Individually and in small groups, teachers in the lunchroom and conference room often wonder 'How do Students Learn for Understanding?'. This is a fair question based on the public's critical nature towards public education, effeciency in numbers, and the growing call for stronger accountability among students and their teachers. What's a teacher to do? Tina Blythe puts it this way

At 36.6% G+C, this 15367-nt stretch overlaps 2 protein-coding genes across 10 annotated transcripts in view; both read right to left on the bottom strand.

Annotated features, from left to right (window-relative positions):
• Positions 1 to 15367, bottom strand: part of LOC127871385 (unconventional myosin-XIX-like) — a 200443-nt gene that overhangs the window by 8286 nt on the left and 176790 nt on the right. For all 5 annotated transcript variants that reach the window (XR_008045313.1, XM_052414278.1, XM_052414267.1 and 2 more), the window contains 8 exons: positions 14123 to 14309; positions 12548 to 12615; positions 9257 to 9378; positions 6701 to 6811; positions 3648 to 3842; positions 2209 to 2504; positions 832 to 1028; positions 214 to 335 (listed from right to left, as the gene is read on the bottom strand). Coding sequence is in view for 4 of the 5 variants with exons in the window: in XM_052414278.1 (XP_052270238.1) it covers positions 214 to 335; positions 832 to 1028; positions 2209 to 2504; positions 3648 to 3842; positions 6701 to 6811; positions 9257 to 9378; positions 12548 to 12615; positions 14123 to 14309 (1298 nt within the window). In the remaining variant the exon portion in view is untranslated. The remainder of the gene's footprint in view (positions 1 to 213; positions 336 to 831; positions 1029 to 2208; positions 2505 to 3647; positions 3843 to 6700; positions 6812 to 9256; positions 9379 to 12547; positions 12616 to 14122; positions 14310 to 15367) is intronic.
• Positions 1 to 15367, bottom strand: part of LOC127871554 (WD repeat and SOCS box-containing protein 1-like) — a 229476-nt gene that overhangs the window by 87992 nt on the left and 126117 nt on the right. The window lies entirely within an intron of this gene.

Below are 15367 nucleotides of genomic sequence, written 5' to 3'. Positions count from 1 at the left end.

How do you learn to roller-skate? Certainly not by reading instructions and watching others,
    although these actions may help. Most centrally, you learn by skating--
    and if you are a good learner, by thoughtful skating:
    you pay attention to what you are doing, capitalize on your strengths,
    and work on your weaknesses. (Blythe, Pg. 14)

    Likewise, one learns about geography by doing geography. On these pages are ways in what students, teachers, parents and the general public can 'do geography'. It is an important discipline for numerous reasons cited here. Without geography, where are you? Give us the tools to do the job, and tomorrow we conquer the world.